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Showing: 1-10 results of 17

INTRODUCTION The successful garden has a permanent basis. There must be some flowers that appear year after year, whose position is fixed and whose appearance can be counted on. The group classed as perennials occupies this position and about flowers of this class is arranged all the various array of annuals and bulbs. These last act as reinforcements in rounding out the garden scheme. Perennials are plants that live on year after year if the... more...

First, you should know why a maritime Northwest raised-bed gardener named Steve Solomon became worried about his dependence on irrigation. I'm from Michigan. I moved to Lorane, Oregon, in April 1978 and homesteaded on 5 acres in what I thought at the time was a cool, showery green valley of liquid sunshine and rainbows. I intended to put in a big garden and grow as much of my own food as possible. Two months later, in June, just as my garden... more...

I THE WAYS OF THE WIND "Out of the veins of the world comes the blood of me;The heart that beats in my side is the heart of the sea;The hills have known me of old, and they do not forget;Long ago was I friends with the wind; I am friends with it yet."—Gerald Gould." Whenever a piece of the land is to be set apart for a garden, two mighty rulers must be consulted as to the boundaries. When this earth child is born and flower garnished for... more...

THE CULTURE OF VEGETABLES Horticulture has a full share in the progressive character of the age. Changes have been effected in the Kitchen Garden which are quite as remarkable as the altered methods of locomotion, lighting and sanitation. Vegetables are grown in greater variety, of higher quality, and are sent to table both earlier and later in the season than was considered possible by gardeners of former generations. When Parkinson directed... more...

A note to the internet reader: In the the print-on-paper edition, this chapter and the next one on vermicomposting are full of illustrations showing composting structures and accessories. These do not reproduce well on-line and are not included. Growing the majority of my family's food absorbs all of the energy I care to put into gardening. So my yard is neat but shaggy. Motivated by what I consider total rationality, my lawn is cut only when it... more...


INTRODUCTORY LETTER MY DEAR MR. FIELDS,—I did promise to write an Introduction to these charming papers but an Introduction,—what is it?—a sort of pilaster, put upon the face of a building for looks' sake, and usually flat,—very flat. Sometimes it may be called a caryatid, which is, as I understand it, a cruel device of architecture, representing a man or a woman, obliged to hold up upon his or her head or shoulders a... more...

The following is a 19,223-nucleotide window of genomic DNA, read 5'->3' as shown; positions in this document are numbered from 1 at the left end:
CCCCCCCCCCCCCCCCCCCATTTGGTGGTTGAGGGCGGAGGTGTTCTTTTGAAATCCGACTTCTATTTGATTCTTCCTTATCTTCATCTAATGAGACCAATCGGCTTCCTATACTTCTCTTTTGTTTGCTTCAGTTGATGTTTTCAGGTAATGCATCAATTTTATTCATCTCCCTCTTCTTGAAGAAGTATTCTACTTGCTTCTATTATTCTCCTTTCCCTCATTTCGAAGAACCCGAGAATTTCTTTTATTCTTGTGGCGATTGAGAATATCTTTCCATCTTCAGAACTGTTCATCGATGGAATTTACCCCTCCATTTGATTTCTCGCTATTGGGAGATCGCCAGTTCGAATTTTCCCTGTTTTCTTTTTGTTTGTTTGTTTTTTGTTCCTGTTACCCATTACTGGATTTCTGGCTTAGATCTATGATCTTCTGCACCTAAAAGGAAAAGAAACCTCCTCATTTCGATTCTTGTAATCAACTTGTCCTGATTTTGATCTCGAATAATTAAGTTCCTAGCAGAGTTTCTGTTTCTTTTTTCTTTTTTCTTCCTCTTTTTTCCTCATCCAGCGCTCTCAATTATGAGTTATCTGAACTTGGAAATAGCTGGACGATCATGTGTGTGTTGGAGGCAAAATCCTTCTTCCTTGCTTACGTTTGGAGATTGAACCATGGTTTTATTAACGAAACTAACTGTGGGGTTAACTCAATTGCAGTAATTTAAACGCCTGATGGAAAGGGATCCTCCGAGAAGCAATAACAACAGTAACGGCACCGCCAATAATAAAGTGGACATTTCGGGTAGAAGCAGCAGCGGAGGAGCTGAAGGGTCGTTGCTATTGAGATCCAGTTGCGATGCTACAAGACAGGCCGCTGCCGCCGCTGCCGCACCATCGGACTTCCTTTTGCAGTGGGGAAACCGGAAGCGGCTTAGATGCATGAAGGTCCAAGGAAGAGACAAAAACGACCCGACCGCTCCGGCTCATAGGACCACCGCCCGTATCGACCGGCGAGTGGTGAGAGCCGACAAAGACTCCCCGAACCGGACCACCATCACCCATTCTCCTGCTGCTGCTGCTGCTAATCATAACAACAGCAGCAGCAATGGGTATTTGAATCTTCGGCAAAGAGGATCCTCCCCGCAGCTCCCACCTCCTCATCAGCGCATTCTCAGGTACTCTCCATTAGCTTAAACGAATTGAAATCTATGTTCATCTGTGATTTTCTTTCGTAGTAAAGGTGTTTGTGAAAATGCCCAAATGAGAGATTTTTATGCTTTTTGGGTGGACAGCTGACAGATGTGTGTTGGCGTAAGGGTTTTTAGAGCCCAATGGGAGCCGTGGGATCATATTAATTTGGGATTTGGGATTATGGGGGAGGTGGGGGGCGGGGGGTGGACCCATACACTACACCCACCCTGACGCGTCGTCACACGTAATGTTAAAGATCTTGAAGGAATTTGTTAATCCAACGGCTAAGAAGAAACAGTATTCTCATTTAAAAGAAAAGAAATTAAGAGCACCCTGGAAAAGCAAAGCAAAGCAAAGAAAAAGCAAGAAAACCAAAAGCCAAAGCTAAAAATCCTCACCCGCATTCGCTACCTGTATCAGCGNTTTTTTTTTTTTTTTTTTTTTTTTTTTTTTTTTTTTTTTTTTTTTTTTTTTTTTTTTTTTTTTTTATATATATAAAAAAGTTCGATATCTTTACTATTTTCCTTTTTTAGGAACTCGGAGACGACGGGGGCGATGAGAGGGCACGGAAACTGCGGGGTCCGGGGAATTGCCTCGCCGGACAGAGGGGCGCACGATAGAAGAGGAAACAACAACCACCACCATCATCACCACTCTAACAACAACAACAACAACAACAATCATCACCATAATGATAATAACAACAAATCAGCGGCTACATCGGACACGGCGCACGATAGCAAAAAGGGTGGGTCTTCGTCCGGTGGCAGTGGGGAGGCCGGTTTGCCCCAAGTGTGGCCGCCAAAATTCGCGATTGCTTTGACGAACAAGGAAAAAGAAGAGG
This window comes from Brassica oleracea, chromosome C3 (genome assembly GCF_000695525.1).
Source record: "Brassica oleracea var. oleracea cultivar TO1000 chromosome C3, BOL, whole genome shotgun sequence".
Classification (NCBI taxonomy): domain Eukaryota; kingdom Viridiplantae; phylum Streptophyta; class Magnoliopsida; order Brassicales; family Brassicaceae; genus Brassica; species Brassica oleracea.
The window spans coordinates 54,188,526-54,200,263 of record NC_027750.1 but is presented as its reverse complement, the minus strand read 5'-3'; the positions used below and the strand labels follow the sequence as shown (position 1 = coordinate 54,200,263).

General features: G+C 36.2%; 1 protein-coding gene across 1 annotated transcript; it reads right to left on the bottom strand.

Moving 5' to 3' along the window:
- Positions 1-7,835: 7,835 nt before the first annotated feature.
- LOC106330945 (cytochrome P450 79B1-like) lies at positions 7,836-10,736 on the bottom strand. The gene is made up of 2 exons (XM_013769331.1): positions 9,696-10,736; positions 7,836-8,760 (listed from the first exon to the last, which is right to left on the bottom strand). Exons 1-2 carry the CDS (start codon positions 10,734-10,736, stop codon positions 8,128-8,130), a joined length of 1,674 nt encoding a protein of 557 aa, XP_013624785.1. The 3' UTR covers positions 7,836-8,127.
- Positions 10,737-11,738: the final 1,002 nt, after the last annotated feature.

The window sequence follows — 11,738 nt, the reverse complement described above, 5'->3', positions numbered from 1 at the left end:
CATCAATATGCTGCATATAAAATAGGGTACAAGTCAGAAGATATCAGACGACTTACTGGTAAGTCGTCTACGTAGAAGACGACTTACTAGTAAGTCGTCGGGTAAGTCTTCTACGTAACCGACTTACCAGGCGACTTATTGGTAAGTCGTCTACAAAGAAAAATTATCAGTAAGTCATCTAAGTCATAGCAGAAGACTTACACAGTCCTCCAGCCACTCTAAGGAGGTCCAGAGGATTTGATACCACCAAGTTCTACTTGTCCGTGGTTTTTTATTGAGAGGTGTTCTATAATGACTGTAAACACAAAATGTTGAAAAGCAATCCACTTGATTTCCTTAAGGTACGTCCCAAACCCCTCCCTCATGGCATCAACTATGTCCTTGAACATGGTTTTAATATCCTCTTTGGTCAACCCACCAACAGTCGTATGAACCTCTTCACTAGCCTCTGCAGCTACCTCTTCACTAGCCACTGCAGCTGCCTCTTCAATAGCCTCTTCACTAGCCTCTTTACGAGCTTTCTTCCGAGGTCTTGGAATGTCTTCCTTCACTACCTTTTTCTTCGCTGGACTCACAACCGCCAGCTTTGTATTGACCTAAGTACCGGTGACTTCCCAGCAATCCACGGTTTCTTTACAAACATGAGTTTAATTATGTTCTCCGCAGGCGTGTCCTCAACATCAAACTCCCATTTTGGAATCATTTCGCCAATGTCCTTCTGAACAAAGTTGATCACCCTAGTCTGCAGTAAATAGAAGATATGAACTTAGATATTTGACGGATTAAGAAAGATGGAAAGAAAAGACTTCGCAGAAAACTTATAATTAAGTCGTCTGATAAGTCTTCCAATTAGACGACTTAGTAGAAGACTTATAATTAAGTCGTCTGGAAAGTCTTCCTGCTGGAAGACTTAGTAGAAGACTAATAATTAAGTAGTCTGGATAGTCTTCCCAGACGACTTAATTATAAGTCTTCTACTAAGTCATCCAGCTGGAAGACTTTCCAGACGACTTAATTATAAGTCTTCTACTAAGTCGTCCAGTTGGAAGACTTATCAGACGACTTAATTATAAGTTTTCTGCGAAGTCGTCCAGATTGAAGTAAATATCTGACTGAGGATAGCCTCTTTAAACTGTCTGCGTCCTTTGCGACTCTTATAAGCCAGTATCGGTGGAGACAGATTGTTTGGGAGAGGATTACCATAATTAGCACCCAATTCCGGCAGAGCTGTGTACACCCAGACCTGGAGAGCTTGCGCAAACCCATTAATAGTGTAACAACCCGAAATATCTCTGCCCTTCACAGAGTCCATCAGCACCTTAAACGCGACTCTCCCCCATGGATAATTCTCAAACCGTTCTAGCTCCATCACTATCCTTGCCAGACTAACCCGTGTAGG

OUTLINE. 1. In my inaugural lecture, I stated that while holding this professorship I should direct you, in your practical exercises, chiefly to natural history and landscape. And having in the course of the past year laid the foundational elements of art sufficiently before you, I will invite you, now, to enter on real work with me; and accordingly I propose during this and the following term to give you what practical leading I can in... more...

CHAPTER I INTRODUCTION Formerly it was the custom for gardeners to invest their labors and achievements with a mystery and secrecy which might well have discouraged any amateur from trespassing upon such difficult ground. "Trade secrets" in either flower or vegetable growing were acquired by the apprentice only through practice and observation, and in turn jealously guarded by him until passed on to some younger brother in the profession. Every... more...

CHAPTER I. HOW TO MAKE A LAWN. A smooth lawn is a great attraction of itself, even if there is not a tree or shrub upon it. When it is once made, a lawn is easily kept in order, yet we seldom see a good one. There are three things to be taken into consideration in securing a fine lawn. First, location; Second, quality of the soil; Third, the kinds of seed to be sown. LOCATION. This is the most important matter relating to a good lawn. In... more...

The Epistle to the generall andgentle Reader. Although (generall reader) the nature of this worst part of this last age hath conuerted all things to such vildnesse that whatsoeuer is truely good is now esteemed most vitious, learning being derided, fortitude drawne into so many definitions that it consisteth in meere words onely, and although nothing is happy or prosperous, but meere fashion & ostentation, a tedious fustian-tale at a great... more...